The practice supports the government’s ‘Zero Tolerance’ policy for health service staff. This states that GPs and their staff have a right to care for others without fear of being attacked or abused. To successfully provide these services a mutual respect between all the staff and patients has to be in place. All our staff aim to be polite, helpful, and sensitive to all patients’ individual needs and circumstances. They would respectfully remind patients that very often staff could be confronted with a multitude of varying and sometimes difficult tasks and situations, all at the same time. Staff understand that ill patients do not always act in a reasonable or rational manner and will endeavour to take this into consideration when trying to deal with a misunderstanding or complaint. However, aggressive behaviour, be it violent or abusive, will not be tolerated and may result in you being removed from the practice list and, in extreme cases, the police being contacted.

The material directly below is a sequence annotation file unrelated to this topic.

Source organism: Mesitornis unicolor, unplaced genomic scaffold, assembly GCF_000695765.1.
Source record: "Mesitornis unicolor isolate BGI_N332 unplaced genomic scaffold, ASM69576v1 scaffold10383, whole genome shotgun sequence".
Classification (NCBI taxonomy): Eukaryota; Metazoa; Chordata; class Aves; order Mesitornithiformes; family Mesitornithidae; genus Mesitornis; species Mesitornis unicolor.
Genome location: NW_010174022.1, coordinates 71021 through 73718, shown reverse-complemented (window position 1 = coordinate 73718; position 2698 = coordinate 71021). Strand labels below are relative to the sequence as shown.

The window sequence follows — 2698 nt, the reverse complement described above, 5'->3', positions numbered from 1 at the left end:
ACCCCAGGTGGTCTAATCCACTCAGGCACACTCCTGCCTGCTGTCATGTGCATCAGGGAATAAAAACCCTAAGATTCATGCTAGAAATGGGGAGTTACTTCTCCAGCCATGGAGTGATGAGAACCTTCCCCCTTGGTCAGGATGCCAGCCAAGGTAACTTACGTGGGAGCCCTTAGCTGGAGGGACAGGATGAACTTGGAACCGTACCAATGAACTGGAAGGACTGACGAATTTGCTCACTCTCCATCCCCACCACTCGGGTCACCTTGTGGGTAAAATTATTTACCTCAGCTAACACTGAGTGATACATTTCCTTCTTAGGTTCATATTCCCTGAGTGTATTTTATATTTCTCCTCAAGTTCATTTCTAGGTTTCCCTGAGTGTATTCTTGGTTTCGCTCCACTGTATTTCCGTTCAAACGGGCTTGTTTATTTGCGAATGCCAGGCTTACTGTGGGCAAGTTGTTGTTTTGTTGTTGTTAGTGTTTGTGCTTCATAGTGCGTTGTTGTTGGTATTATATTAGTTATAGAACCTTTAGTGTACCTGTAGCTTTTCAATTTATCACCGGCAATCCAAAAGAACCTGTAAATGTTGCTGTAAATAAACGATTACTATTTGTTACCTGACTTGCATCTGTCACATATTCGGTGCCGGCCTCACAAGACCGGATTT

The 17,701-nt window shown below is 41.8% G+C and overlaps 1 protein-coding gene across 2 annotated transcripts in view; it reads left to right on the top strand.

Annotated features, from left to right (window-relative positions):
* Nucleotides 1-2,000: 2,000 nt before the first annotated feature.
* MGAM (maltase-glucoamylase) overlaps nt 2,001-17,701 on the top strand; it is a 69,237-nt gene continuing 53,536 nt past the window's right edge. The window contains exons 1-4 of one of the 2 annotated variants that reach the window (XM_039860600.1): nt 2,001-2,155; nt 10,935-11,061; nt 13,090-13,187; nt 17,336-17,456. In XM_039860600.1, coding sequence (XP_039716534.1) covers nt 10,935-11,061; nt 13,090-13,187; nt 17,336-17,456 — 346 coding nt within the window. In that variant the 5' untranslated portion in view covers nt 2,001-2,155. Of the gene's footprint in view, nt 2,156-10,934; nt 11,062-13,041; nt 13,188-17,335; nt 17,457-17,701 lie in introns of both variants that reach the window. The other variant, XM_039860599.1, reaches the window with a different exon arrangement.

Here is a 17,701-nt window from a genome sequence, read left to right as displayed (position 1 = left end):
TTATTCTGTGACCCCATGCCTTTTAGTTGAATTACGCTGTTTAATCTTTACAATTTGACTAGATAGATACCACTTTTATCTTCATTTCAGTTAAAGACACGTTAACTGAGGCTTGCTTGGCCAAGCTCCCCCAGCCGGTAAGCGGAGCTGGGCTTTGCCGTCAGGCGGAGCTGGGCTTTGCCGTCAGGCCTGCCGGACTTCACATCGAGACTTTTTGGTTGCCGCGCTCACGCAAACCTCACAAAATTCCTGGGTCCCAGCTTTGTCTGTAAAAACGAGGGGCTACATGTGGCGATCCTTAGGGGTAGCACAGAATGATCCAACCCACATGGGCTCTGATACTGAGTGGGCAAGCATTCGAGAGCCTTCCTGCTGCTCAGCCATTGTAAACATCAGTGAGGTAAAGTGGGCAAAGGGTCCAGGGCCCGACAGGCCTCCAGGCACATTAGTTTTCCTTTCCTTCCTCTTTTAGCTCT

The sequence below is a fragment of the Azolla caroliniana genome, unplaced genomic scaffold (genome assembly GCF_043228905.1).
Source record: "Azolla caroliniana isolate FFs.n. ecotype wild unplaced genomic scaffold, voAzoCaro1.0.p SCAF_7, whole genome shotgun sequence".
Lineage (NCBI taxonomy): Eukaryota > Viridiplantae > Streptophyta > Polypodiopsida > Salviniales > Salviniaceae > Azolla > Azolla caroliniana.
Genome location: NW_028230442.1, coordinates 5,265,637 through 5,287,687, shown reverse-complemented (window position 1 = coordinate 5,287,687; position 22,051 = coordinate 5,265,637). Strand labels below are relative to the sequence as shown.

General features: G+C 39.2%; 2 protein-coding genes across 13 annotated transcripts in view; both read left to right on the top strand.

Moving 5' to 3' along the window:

In order for the practice to maintain good relations with their patients the practice would like to ask all its patients to take note of the types of behaviour that would be found unacceptable:
- Using bad language or swearing at practice staff.
- Any physical violence towards any member of the primary health care team or other patients, such as pushing or shoving.
- Verbal abuse, insults and accusations towards the staff in any form, either directly to the member of staff or indirectly made about one member of staff to another member of staff.
- Racial abuse and sexual harassment.
- Persistent or unrealistic demands that cause stress to staff will not be accepted. Requests will be met wherever possible and explanations given when they cannot.
- Causing damage/stealing from the practice’s premises, staff or patients.
- Obtaining drugs and/or medical services fraudulently.
We ask you to treat your GPs and all their staff courteously at all times.
A good patient-doctor relationship, based on mutual respect and trust, is the cornerstone of good patient care. The removal of patients from our list is an exceptional and rare event and is a last resort in an impaired patient-practice relationship. When trust has irretrievably broken down, it is in the patient’s interest, just as much as that of the practice, that they should find a new practice.